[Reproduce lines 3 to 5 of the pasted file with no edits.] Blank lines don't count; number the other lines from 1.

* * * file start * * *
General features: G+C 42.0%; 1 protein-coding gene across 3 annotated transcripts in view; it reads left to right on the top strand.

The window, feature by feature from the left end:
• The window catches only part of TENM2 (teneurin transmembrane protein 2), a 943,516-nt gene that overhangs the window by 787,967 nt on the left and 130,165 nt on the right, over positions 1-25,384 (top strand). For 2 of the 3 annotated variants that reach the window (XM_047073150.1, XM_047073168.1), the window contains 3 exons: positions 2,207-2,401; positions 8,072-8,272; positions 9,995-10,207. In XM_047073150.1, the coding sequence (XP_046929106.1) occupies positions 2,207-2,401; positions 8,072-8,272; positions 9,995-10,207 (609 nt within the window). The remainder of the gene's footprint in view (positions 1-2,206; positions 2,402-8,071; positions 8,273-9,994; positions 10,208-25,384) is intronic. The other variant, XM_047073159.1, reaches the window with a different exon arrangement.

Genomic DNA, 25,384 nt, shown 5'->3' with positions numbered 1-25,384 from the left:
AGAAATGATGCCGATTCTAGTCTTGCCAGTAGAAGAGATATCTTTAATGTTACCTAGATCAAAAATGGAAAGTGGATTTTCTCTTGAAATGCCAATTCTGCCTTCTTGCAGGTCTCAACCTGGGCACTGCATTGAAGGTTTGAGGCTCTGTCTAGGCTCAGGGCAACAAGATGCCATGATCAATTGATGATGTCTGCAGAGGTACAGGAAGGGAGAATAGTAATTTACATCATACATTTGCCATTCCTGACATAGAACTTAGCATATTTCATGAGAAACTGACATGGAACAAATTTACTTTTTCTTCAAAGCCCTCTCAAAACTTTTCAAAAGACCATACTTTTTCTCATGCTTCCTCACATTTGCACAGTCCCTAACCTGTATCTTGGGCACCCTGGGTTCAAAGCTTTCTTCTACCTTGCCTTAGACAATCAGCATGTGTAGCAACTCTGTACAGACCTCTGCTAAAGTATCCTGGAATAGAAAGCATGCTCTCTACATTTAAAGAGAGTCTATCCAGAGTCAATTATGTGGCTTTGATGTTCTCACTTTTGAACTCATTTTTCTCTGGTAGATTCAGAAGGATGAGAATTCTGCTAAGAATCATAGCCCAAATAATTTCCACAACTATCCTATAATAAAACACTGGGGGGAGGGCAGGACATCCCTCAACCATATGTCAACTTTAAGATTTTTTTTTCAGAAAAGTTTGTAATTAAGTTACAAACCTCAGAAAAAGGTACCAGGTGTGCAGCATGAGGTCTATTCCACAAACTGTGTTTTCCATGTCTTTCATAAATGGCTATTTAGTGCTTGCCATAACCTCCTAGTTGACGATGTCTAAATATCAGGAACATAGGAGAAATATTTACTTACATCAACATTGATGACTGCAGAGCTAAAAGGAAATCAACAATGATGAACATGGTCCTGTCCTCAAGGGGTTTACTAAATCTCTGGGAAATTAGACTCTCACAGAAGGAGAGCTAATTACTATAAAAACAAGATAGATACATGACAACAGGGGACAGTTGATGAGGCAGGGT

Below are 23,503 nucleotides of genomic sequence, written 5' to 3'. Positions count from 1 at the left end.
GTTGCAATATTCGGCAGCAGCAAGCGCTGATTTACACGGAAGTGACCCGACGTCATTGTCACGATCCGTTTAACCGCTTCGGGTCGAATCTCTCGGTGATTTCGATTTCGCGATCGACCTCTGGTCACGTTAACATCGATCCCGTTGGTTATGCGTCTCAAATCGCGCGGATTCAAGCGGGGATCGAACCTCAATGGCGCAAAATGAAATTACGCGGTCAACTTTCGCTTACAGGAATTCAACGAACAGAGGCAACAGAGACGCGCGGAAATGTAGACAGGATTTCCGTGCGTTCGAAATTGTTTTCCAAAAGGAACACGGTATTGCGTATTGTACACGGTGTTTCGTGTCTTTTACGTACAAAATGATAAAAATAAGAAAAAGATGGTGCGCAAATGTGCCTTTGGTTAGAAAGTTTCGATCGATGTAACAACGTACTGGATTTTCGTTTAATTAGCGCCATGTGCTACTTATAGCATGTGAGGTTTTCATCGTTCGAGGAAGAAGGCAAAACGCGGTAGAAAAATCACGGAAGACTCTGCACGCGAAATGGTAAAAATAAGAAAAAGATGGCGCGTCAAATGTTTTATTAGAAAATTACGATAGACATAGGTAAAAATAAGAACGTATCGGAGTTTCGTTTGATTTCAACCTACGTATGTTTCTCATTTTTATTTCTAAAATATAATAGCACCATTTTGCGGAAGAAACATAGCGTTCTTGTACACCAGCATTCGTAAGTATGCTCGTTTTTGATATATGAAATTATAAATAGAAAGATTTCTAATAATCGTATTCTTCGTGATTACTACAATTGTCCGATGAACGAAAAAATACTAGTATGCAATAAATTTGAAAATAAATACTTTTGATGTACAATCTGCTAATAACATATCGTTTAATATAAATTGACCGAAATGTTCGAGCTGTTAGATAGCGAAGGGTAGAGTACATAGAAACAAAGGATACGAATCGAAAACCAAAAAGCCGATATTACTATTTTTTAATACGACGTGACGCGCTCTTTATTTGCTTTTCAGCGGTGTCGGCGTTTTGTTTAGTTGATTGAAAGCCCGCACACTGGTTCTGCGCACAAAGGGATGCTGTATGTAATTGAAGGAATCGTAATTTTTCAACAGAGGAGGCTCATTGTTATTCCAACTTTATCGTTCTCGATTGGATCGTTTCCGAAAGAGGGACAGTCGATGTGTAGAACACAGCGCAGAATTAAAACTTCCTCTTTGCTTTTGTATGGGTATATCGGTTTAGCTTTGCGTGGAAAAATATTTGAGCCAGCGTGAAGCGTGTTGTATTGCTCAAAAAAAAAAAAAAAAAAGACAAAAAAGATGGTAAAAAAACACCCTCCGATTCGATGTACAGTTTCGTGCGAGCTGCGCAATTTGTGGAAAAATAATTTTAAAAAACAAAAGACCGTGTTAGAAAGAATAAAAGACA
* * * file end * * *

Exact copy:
• The window catches only part of TENM2 (teneurin transmembrane protein 2), a 943,516-nt gene that overhangs the window by 787,967 nt on the left and 130,165 nt on the right, over positions 1-25,384 (top strand). For 2 of the 3 annotated variants that reach the window (XM_047073150.1, XM_047073168.1), the window contains 3 exons: positions 2,207-2,401; positions 8,072-8,272; positions 9,995-10,207. In XM_047073150.1, the coding sequence (XP_046929106.1) occupies positions 2,207-2,401; positions 8,072-8,272; positions 9,995-10,207 (609 nt within the window). The remainder of the gene's footprint in view (positions 1-2,206; positions 2,402-8,071; positions 8,273-9,994; positions 10,208-25,384) is intronic. The other variant, XM_047073159.1, reaches the window with a different exon arrangement.

Genomic DNA, 25,384 nt, shown 5'->3' with positions numbered 1-25,384 from the left:
AGAAATGATGCCGATTCTAGTCTTGCCAGTAGAAGAGATATCTTTAATGTTACCTAGATCAAAAATGGAAAGTGGATTTTCTCTTGAAATGCCAATTCTGCCTTCTTGCAGGTCTCAACCTGGGCACTGCATTGAAGGTTTGAGGCTCTGTCTAGGCTCAGGGCAACAAGATGCCATGATCAATTGATGATGTCTGCAGAGGTACAGGAAGGGAGAATAGTAATTTACATCATACATTTGCCATTCCTGACATAGAACTTAGCATATTTCATGAGAAACTGACATGGAACAAATTTACTTTTTCTTCAAAGCCCTCTCAAAACTTTTCAAAAGACCATACTTTTTCTCATGCTTCCTCACATTTGCACAGTCCCTAACCTGTATCTTGGGCACCCTGGGTTCAAAGCTTTCTTCTACCTTGCCTTAGACAATCAGCATGTGTAGCAACTCTGTACAGACCTCTGCTAAAGTATCCTGGAATAGAAAGCATGCTCTCTACATTTAAAGAGAGTCTATCCAGAGTCAATTATGTGGCTTTGATGTTCTCACTTTTGAACTCATTTTTCTCTGGTAGATTCAGAAGGATGAGAATTCTGCTAAGAATCATAGCCCAAATAATTTCCACAACTATCCTATAATAAAACACTGGGGGGAGGGCAGGACATCCCTCAACCATATGTCAACTTTAAGATTTTTTTTTCAGAAAAGTTTGTAATTAAGTTACAAACCTCAGAAAAAGGTACCAGGTGTGCAGCATGAGGTCTATTCCACAAACTGTGTTTTCCATGTCTTTCATAAATGGCTATTTAGTGCTTGCCATAACCTCCTAGTTGACGATGTCTAAATATCAGGAACATAGGAGAAATATTTACTTACATCAACATTGATGACTGCAGAGCTAAAAGGAAATCAACAATGATGAACATGGTCCTGTCCTCAAGGGGTTTACTAAATCTCTGGGAAATTAGACTCTCACAGAAGGAGAGCTAATTACTATAAAAACAAGATAGATACATGACAACAGGGGACAGTTGATGAGGCAGGGT